Background: The effectiveness of the 2011-2012 seasonal influenza vaccine was evaluated in adult Korean populations with regard to how well it could prevent laboratory-confirmed influenza and influenza-related complications. Materials and Methods: A retrospective case-control and retrospective cohort study was conducted among patients who visited four selected hospitals from September 2011 to May 2012. The analysis included 1,130 laboratory-confirmed influenza patients. For each influenza case, one control patient was chosen at a ratio of 1:1. A control was defined as an age group-matched patient who visited the same hospital with influenza-like illness within 48 hours of symptom onset but for whom laboratory tests were negative for influenza. Age group and visit date were matched between the cases and controls. Vaccine effectiveness (VE) was defined as [100 × (1-odds ratio for influenza in vaccinated versus non-vaccinated persons)]. The patients with laboratory-confirmed influenza were followed for at least one month through reviewing the medical records and conducting a telephone interview. Results: The VE of the 2011-2012 seasonal influenza vaccine was 3.8% [95% confidence interval (CI), -16.5% to 20.6%] for preventing laboratory-confirmed influenza, -16.1% (95% CI, -48.3 to 9.1) for influenza A and 26.2%(95% CI, -2.6 to 46.2) for influenza B. The age-specific adjusted VE was 0.3% (95% CI, -29.4 to 23.1) among participants aged 19 to 49 years, 11.9% (95% CI, -34.3 to 42.2) among those aged 50 to 64 years and -3.9% (-60.1 to 32.5) among those aged ≥65 years. The adjusted VE for preventing any influenza-related complications was -10.7% (95% CI, -41.1% to 42.2%). Conclusions: The 2011-2012 seasonal influenza vaccine was not effective in preventing laboratory-confirmed influenza or influenza-related complications in adult Korean populations.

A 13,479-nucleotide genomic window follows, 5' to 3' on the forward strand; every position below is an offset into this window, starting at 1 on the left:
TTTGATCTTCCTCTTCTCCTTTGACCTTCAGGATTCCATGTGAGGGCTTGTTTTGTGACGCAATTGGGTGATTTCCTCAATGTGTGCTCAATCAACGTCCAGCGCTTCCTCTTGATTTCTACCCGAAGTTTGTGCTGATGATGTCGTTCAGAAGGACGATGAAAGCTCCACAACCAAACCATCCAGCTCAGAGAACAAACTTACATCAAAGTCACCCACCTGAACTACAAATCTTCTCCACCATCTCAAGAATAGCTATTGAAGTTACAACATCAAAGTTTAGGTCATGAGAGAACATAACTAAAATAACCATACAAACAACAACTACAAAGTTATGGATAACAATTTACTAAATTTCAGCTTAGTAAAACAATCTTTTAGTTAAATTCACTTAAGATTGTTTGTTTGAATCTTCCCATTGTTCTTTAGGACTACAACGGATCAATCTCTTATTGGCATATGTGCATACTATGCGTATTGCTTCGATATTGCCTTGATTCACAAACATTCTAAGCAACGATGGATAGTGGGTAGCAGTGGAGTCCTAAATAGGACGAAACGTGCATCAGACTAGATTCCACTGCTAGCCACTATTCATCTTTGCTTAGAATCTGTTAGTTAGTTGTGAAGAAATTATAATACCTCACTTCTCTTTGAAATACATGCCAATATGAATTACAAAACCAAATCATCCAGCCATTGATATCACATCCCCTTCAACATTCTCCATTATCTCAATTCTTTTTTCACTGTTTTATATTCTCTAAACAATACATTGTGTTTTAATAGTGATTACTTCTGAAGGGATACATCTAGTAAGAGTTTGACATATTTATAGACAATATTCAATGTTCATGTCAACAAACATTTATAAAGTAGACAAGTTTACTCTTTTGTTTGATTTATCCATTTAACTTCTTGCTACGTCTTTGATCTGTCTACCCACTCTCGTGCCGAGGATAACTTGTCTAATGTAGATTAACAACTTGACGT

Choi, W. S., Noh, J. Y., Baek, J. H., Seo, Y. B., Lee, J., Song, J. Y., … Kim, W. J. (2015). Suboptimal effectiveness of the 2011-2012 seasonal influenza vaccine in adult Korean populations. PLoS ONE, 10(3). https://doi.org/10.1371/journal.pone.0098716